My business could use some new product ideas. How do I go about looking for them? How do I choose what to pursue?”
Every healthy business has to renew its product or service lines regularly. Sticking with the same old formula can leave the business stale, and eventually will lead to a downward spiral of revenue as clients tire of the same old thing and move on. Building innovation into the company is one of the healthiest things any business owner can do.
Here are some ideas on what you can do to get moving on product innovation. Build solutions for a client base that you can grow with. Choose wisely, when deciding which clients to use as models for the future of your business. Use testing to protect your budget. Build a mix of approaches.
Consider what are the markets your current clients are in, noting which of those markets are expanding and which are shrinking. You don’t want to end up manufacturing buggy whips as the market you serve moves from horse drawn carriages to automobiles. You can get demographic data from industry organizations – just about every industry has some kind of affiliate association.
Build solutions for your most profitable and rapidly growing customers. Grow with them because they can afford to buy what you offer and will need more in the future. Find out which of your prospects and clients are successfully growing and building profit in their businesses, and which aren’t. Steer your sales efforts towards the growing group.
Technology investment is a key indicator of future growth. In general, the more computer savvy and technology driven the industry, the greater it’s potential to thrive in the future. The less technology orientation, the more likely the industry segment will struggle to grow in the future. You want to work in markets that are likely to expand naturally, so that your business can grow as the market grows. That means building products or services for smart business owners who are already investing in technology solutions in order to grow their businesses.
Define best customers in terms other than just revenue to your company. When choosing good customers, look at things like loyalty, progressive outlook, and strong business models. Look for customers who are the leaders in their industries.
Look at both current clients and their strongest competitors. It may be that you’re just serving the weaker players in a market. You may do well if you can cultivate a new group of clients within the market you already serve.
Find out what your clients, and their strongest competitors, are doing to get better at their game. Find out where they struggle and see if you can come up with a solution to fill that need. Charge a premium because you’re giving them both a product to use and you’re enhancing their business with a skill set they don’t currently possess.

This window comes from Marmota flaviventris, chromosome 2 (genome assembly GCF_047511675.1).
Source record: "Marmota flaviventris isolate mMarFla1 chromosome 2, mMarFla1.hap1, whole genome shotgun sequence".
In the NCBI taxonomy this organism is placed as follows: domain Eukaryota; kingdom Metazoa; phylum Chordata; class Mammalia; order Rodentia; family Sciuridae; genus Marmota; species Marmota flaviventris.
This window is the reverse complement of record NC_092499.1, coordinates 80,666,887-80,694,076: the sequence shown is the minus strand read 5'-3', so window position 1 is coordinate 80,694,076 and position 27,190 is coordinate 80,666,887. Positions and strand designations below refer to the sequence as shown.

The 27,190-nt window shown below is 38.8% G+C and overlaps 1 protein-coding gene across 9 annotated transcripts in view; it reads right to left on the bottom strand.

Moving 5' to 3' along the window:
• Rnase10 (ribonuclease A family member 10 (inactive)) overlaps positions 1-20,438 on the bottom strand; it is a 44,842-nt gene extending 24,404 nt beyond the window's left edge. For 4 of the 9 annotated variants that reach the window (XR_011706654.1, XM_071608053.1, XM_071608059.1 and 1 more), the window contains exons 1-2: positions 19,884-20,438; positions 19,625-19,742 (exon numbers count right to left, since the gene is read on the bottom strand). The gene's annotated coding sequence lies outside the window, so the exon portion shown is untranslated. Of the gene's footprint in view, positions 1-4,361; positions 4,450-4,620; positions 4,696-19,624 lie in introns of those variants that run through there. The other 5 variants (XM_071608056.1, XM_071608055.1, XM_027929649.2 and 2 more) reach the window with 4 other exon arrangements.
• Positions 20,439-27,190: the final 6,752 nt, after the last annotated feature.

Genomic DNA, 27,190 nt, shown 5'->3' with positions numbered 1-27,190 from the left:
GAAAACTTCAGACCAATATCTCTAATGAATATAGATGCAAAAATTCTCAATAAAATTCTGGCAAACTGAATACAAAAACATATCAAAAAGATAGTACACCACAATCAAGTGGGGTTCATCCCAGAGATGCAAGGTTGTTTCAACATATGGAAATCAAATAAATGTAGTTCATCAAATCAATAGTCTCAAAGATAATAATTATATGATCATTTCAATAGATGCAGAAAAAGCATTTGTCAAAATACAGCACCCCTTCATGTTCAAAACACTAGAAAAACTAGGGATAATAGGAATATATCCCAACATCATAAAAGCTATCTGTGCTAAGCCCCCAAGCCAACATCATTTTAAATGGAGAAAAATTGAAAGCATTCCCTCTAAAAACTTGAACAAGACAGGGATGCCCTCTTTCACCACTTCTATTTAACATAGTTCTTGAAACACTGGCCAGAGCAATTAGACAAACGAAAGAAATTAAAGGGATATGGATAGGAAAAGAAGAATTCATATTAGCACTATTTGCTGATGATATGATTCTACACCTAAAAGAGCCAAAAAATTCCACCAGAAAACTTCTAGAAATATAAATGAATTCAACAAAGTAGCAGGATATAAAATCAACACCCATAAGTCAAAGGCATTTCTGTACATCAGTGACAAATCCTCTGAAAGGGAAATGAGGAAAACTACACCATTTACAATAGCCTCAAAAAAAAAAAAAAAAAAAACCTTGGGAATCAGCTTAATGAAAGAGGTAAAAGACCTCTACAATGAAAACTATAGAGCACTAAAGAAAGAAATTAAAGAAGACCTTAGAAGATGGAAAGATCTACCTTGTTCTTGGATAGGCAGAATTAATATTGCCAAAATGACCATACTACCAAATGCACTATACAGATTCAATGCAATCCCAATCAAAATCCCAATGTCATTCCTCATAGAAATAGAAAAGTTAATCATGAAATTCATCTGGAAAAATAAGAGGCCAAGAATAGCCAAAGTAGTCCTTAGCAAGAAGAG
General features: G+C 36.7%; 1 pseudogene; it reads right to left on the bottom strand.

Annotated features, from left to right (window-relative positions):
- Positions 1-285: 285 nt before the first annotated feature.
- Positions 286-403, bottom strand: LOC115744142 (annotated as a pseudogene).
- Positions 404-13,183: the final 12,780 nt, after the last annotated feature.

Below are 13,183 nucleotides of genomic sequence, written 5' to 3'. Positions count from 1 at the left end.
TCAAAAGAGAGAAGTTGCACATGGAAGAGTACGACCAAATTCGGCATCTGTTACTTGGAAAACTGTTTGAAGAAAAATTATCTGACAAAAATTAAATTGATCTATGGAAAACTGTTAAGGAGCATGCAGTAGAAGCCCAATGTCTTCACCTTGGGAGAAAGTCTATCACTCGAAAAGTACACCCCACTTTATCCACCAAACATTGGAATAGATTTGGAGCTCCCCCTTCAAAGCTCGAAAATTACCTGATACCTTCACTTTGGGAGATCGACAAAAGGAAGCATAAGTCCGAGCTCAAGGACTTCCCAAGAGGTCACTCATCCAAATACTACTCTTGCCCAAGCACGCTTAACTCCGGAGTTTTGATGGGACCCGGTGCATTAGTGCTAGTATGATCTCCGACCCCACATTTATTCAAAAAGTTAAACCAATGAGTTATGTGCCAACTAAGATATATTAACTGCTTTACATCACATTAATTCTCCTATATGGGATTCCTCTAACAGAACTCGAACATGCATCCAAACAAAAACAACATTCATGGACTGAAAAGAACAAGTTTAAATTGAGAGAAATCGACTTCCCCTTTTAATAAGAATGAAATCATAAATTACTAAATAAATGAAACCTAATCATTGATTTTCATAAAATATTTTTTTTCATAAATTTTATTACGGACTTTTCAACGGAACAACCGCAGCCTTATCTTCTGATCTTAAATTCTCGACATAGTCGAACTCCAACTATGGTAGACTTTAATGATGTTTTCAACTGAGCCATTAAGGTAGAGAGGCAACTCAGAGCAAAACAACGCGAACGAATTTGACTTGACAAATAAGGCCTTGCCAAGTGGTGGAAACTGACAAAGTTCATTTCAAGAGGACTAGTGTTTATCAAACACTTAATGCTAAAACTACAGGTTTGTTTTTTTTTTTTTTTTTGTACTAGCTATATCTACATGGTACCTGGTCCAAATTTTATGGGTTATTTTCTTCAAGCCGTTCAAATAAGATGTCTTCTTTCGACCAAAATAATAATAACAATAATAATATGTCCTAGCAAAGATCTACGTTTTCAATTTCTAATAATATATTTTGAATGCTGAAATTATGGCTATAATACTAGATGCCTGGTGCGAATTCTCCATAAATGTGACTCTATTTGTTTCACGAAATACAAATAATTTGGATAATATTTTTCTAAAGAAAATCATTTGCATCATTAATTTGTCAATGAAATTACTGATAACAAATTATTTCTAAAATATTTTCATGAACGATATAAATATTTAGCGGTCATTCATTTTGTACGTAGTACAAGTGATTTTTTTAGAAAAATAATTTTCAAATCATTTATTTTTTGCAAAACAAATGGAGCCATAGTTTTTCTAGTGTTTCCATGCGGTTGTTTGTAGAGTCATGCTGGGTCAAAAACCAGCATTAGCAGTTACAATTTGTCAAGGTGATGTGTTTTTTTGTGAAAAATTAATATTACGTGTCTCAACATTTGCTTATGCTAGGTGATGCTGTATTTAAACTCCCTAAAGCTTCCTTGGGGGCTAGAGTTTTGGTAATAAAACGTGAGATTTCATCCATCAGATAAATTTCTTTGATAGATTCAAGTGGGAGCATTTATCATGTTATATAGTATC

For example, let’s say that your clients don’t know enough about how to solve a problem within their businesses – a common problem. Put a solution spin on your product or service. Then teach your customers how to use your product to fix the problem they couldn’t solve.
Figure out which products or services to leave behind, and shift some of your money into new product development. Try out new ideas on your most profitable and growth oriented customers. Think of tests in stages – alpha, beta, then live product or service launches.
Too many businesses try ideas, fail and give up, when if they’d only kept trying a little longer they would have achieved real success. Make the first test, the alpha round, relatively short. Critically assess what worked and what didn’t. Move on to the second testing round, called the beta test. Perfect what you’re doing as a result of this second testing round. Then go live with a carefully honed product or service that’s demonstrated market acceptance through the testing process.
Use niches to expand your successful products. Tailor your product to each industry you serve. Sell the same thing over and over, but make it look different and appealing to each specific industry.
Build a plan with a mix of options, from slight modifications to niche development to brand new product launches. Don’t put all your eggs in one basket. Have lots of clients, in lots of industries, favoring those that are naturally growing.
Looking for a good book? Here’s a good starting point. Try New Product Development for Dummies by Robin Karol and Beebe Nelson.